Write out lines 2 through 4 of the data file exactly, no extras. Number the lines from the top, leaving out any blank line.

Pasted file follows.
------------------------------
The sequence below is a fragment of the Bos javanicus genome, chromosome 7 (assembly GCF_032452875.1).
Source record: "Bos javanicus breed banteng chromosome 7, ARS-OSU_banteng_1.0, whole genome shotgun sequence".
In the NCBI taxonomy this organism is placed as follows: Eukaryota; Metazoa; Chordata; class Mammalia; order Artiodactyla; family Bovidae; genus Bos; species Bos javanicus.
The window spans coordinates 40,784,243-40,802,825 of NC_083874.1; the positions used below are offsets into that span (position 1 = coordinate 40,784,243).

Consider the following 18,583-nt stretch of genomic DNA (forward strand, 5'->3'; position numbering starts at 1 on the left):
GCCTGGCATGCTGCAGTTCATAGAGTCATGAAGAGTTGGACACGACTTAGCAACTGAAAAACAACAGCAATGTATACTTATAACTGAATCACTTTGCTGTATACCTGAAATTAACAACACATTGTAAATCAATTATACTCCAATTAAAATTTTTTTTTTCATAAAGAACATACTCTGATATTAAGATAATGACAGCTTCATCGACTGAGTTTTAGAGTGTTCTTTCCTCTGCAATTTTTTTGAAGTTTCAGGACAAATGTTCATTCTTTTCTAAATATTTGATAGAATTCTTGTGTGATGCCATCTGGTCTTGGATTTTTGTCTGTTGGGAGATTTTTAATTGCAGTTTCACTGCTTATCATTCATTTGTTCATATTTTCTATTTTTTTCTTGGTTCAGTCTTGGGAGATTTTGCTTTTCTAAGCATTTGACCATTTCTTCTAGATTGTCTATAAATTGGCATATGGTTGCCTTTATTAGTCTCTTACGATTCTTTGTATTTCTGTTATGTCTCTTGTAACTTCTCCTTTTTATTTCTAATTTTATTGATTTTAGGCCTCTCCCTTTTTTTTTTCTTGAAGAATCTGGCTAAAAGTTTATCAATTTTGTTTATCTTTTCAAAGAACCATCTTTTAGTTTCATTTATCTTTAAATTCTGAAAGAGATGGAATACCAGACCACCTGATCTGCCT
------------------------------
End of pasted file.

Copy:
Source record: "Bos javanicus breed banteng chromosome 7, ARS-OSU_banteng_1.0, whole genome shotgun sequence".
In the NCBI taxonomy this organism is placed as follows: Eukaryota; Metazoa; Chordata; class Mammalia; order Artiodactyla; family Bovidae; genus Bos; species Bos javanicus.
The window spans coordinates 40,784,243-40,802,825 of NC_083874.1; the positions used below are offsets into that span (position 1 = coordinate 40,784,243).